Microsoft's $68.7bn acquisition of Activision Blizzard is under regulatory review in the UK and Brazil, among other jurisdictions. In October, I reported on the EU also starting its own review. Well, the European Commission (EC) following Microsoft's official proposal. Now, the EC says it will begin a formal investigation while at the same time Activision Blizzard remains bullish the merger will be greenlit.
The EC's concerns with the deal seem to be the same issues other regulators and rivals such as Sony have raised.
Sony has been a vocal leader in the backlash against the deal. One of Sony's main concerns is that Microsoft buying Activision Blizzard will create a gaming monopoly. The PlayStation company is not alone, it is a worry shared by many.
Activision Blizzard is behind some of the biggest and most lucrative game franchises, such as Call of Duty, Diablo, Warcraft, and Candy Crush. Many are concerned Microsoft will eventually make these brands exclusive to the Xbox and Game Pass brands.
Microsoft continues to argue it sees more value in these major franchises being available across platforms. Just recently, Microsoft gaming head, Phil Spencer, spoke about how the company is being transparent with regulators.
Even so, the EC is not taking Microsoft's word for it. Instead, the notoriously strict regulatory body is starting a 90-day in-depth investigation. In an announcement, the EC says the review is designed to assess whether Microsoft is could have a monopoly if the deal goes ahead.
Margrethe Vestager, the Executive Vice-President in charge of competition policy, says:
“We must ensure that opportunities remain for future and existing distributors of PC and console video games, as well as for rival suppliers of PC operating systems. The point is to ensure that the gaming ecosystem remains vibrant to the benefit of users in a sector that is evolving at a fast pace. Our in-depth investigation will assess how the deal affects the gaming supply chain.”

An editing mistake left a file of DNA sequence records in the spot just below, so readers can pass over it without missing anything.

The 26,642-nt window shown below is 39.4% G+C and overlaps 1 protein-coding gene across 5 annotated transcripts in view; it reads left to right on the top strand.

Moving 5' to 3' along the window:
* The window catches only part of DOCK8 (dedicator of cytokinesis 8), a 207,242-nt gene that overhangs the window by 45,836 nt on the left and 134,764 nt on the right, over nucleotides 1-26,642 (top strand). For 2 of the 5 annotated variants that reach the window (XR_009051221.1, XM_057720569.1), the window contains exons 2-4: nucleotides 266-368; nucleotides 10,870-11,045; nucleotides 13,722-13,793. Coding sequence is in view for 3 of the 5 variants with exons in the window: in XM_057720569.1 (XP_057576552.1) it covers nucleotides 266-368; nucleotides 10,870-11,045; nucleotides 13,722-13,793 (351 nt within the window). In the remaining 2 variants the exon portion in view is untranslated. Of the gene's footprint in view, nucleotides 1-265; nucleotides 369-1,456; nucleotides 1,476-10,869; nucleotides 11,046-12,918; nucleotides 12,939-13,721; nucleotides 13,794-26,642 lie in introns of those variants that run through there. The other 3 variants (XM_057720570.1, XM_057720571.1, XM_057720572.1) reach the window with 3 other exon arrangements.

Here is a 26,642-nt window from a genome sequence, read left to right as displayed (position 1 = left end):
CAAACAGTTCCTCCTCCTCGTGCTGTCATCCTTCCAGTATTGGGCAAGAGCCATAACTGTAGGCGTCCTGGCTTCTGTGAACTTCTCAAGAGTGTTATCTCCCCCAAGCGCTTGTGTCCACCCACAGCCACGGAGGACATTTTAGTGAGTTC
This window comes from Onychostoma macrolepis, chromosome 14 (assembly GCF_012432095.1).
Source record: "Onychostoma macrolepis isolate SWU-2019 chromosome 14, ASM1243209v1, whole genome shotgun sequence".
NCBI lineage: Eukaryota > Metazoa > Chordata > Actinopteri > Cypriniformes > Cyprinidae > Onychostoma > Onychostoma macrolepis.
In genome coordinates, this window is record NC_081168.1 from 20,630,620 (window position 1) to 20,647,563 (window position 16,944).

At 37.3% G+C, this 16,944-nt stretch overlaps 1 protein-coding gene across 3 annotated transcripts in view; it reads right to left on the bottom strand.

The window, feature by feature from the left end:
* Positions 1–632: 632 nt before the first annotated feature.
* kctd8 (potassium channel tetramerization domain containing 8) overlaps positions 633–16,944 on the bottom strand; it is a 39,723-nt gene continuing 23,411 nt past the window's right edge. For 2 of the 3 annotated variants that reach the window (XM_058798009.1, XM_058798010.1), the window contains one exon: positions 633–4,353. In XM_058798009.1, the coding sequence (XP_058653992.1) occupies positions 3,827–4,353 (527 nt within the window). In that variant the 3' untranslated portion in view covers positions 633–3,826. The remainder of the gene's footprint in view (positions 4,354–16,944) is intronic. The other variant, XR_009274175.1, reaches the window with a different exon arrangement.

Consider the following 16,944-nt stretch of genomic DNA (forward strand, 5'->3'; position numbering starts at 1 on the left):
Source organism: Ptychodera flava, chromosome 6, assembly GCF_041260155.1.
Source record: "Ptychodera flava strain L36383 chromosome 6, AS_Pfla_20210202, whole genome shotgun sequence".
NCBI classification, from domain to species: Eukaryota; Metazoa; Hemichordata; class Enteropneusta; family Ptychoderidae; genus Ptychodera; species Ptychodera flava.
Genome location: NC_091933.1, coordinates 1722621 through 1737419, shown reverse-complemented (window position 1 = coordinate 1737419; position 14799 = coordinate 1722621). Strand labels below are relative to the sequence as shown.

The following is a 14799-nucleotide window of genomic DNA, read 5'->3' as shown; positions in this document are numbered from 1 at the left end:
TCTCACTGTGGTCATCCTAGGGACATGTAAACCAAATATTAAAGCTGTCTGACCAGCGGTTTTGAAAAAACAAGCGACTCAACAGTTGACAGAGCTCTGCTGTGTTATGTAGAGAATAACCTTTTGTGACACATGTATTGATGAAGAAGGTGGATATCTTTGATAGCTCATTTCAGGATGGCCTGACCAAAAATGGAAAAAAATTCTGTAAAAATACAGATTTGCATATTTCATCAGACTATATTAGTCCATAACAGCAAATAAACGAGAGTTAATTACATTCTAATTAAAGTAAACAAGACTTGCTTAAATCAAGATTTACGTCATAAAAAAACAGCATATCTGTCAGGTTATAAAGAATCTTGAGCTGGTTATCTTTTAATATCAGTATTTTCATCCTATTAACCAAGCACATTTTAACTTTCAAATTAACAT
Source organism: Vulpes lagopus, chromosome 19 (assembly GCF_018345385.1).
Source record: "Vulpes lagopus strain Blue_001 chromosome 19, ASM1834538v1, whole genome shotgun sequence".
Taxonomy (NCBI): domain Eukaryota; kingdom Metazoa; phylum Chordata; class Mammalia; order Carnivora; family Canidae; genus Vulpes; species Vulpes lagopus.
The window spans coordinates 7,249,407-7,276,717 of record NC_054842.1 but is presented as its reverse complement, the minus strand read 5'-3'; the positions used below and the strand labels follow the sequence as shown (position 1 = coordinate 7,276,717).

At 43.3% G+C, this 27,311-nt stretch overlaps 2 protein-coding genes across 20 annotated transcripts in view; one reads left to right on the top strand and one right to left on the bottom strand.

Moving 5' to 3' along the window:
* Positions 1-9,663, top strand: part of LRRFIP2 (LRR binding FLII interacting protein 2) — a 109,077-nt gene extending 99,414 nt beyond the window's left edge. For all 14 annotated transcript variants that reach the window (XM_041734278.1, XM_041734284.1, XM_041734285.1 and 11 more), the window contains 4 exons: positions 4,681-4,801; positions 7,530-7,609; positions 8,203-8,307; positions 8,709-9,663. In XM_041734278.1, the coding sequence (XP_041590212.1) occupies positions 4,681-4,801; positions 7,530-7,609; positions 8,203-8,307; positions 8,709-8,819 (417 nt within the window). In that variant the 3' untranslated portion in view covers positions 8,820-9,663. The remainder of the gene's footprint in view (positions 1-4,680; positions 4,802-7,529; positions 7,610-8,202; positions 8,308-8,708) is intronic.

The EC now has 90 days to complete the review and will publish its decision on March 23, 2023.
Activision Blizzard Success
The EC's announcement comes just as Activision Blizzard announced its Q3 2022 earnings. According to the company, it took $1.78 billion in revenue, up from its $1.7 billion projection. Speaking about Call of Duty and highlighting why Microsoft is interested in the company, the publisher says the game:
“Set new records for our largest franchise, becoming the fastest premium Call of Duty release to cross $1 billion in sell-through. Sales have been robust across all platforms, including on PC, where unit sell-through to date is approximately twice the level of recent strong titles in the series. Modern Warfare II has set new franchise engagement records for a premium Call of Duty release, with hours played in the first 10 days more than 40% above the prior franchise record.”
Activision CEO Bobby Kotick also moved to ease investor concerns over the regulatory roadblocks currently in place:
“We look forward to continuing to release epic entertainment in service of our global community of players as a part of Microsoft, one of the world's most admired companies. We continue to expect that our transaction will close in Microsoft's current fiscal year ending June 2023.”
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